1996 Venice Film Festival Diaries
Saturday, August 31
One of the problems with big film festivals is that one day runs into the
next. So please excuse me. if I forgot to tell you yesterday about my visit
with Dustin Hoffman.
Dustin was feeling very high: He got his lifetime achievement award, and
the festival granted his request that they add to the program a screening
of his next film. American Buffalo, adapted from David Mamet's play (which
Al Pacino, and Robert Duvall earlier, had performed on stage).
Dustin, who likes to talk and hold an audience, insisted on serving me orange
juice. "Don't worry, I'm not trying to make a good impression. I know
it doesn't work. But I was a waiter in New York for 12 years. " He
points to the oddly-shaped curves at the top of the juice pitcher. "This
is Picasso's vagina period," he says. "As opposed to Miro's."
His character in Sleepers, Danny Snyder, is the defense lawyer for the two
men accused of killing their former reform school guard because he had sexually
molested them 15 years before. Snyder is small-time, an alcoholic and a
drug user Dustin talks about his own experiences with drugs and the negative
effect they have had on Hollywood.
"I loved cocaine in the '70s," he says. "I was allergic to
it. Thank God. Cocaine seemed like the answer to me.
"When I did The Graduate in 1969, there were Nicholson and all that
generation of talent. We lost half of that generation to drugs. No one thought
marijuana and cocaine were dangerous, or realized that they destroy brain
cells. Actors of my generation can look at a film from that period and tell
you what drug the director was on!"
Dustin hasn't forgotten the years that he waited for some kind of recognition.
"Until I was 30, I was a waiter. I was a failure. I never went to college.
I barely got out of high school. Actors are considered failures by society.
Then things change. It can ruin you, it can fuck you, but you get stuck
with your feeling of lack of stature."
He has no illusions about the limits of his star power.
"I've never opened a movie. I would love to be a big opener, but I'm
not." He offers Tom Cruise in Interview With a Vampire as an example
of a big opener. The film started off very well at the box office, then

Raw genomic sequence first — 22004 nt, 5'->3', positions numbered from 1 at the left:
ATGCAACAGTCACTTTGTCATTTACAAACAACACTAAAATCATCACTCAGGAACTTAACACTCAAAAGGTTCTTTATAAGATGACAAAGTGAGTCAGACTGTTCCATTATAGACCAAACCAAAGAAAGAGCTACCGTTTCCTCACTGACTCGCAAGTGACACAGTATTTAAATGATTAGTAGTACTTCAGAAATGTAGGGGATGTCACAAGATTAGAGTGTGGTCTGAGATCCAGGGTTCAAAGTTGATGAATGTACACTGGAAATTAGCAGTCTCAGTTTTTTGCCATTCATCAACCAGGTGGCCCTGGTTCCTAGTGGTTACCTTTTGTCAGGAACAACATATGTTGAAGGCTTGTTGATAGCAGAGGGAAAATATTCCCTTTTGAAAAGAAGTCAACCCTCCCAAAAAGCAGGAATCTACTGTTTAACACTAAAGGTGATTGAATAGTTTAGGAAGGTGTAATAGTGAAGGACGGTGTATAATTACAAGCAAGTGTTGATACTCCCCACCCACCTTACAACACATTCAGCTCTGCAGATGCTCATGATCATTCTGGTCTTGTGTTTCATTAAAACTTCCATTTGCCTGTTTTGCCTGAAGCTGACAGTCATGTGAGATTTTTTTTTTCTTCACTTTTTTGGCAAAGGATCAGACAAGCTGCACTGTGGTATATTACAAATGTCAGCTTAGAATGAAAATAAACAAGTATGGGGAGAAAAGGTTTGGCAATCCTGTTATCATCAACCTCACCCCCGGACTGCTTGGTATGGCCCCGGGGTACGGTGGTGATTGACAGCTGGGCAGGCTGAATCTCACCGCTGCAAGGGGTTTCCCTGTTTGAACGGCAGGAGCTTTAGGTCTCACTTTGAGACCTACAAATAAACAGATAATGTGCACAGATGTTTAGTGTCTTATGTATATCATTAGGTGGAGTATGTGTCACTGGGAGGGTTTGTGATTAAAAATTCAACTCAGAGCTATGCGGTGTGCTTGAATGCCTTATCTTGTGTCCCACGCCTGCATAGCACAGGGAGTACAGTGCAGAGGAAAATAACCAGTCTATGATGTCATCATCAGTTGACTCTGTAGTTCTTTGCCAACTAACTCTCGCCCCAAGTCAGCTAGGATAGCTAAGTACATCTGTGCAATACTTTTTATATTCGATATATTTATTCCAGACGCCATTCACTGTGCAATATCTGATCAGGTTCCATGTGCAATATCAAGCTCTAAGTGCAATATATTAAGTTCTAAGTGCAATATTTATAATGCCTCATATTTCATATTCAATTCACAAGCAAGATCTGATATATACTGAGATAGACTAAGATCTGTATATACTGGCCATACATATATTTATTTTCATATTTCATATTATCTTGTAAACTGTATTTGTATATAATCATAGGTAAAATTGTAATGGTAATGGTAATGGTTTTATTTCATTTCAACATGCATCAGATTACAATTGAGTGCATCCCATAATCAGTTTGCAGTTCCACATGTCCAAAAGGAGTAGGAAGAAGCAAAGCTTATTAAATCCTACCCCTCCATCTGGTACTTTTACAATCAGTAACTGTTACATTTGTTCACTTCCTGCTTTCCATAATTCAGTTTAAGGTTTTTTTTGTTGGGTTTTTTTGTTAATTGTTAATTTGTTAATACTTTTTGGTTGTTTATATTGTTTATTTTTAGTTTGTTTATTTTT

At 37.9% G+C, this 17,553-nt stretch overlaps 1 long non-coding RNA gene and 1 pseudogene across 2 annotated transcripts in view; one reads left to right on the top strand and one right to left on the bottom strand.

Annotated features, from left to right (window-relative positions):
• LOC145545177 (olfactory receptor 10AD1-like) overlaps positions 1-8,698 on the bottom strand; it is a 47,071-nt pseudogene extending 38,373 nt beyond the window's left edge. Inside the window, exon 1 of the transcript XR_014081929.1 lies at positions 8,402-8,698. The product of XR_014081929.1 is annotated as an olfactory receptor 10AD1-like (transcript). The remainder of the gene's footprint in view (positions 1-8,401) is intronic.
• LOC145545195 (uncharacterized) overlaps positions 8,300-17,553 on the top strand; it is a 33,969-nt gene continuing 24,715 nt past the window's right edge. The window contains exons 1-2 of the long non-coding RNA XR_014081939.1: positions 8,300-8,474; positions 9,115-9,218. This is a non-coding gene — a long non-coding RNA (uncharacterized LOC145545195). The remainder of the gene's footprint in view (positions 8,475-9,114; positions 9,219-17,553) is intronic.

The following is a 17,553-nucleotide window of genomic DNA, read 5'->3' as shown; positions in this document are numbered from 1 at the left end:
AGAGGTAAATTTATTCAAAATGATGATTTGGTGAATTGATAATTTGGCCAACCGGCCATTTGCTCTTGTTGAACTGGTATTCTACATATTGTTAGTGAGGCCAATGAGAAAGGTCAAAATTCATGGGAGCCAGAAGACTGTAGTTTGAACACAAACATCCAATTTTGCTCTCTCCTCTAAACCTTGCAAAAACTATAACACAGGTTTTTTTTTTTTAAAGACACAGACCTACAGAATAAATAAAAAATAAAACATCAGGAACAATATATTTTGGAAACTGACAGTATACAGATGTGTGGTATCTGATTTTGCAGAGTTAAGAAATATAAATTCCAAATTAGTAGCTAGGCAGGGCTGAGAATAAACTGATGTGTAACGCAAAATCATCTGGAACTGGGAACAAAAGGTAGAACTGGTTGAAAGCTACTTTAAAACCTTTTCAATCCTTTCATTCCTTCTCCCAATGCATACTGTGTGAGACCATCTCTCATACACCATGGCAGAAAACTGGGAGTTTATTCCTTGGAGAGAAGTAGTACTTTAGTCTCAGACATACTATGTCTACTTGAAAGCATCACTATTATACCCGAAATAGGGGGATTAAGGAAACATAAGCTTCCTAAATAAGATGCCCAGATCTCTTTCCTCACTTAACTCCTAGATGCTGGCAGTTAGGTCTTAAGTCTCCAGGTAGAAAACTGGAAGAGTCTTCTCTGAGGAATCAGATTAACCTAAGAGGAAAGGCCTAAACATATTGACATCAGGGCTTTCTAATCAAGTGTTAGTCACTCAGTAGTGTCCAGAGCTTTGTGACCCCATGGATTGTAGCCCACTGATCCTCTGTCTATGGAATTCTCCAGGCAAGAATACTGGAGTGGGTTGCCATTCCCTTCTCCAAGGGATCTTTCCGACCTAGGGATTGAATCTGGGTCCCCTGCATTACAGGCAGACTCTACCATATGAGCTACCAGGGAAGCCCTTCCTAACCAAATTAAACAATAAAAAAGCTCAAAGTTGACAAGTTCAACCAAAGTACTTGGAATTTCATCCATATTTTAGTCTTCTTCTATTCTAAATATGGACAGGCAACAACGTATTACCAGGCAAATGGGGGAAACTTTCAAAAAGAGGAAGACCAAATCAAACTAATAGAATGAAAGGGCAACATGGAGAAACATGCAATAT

fell very, very quickly. "The amount that the. studio keeps the opening
weekend is ninety per cent. They don't care if it decreases." If you
wondered why film companies insist on a big star name, there's your answer.
My friend Helen von Layers accompanied me to Count Giovanni Volpi's annual
palazzo luncheon on the Giudecca island, actually one of two he gives every
year during the festival. Since his late father was the founder of the Venice
Film Festival, he feels hospitable toward the visitors, especially social
butterflies, stars, and a select group of reporters. Helen somehow was invited
anyway, and soon got in a snit because an ill Liam Neeson didn't show.
We strolled through the beautifully-manicured gardens of hibiscus, chrysanthemum,
and roses, then she began to take aim. She hated the loud wavy tie worn
by Count Volpi's house guest, Dennis Hopper, saying it looked like something
Kenzo threw up. She sneered at a woman much more slender than herself who
wore the top half of a Chanel pink velour playsuit. And she noticed before
I did that Nan Kempner, the New York socialite, was having lunch on the
lap of artist Julian Schnabel, in whose honor Count Volpi gave the affair.
(Schnabel's first film, Basquiat, is in the Venice competition.) Helen was
curious--and furious--about how Nan is able to stay so thin and eat so much.
Anjelica Huston, in black and lots of bracelets, sat at the same table.
but no one was on her lap.
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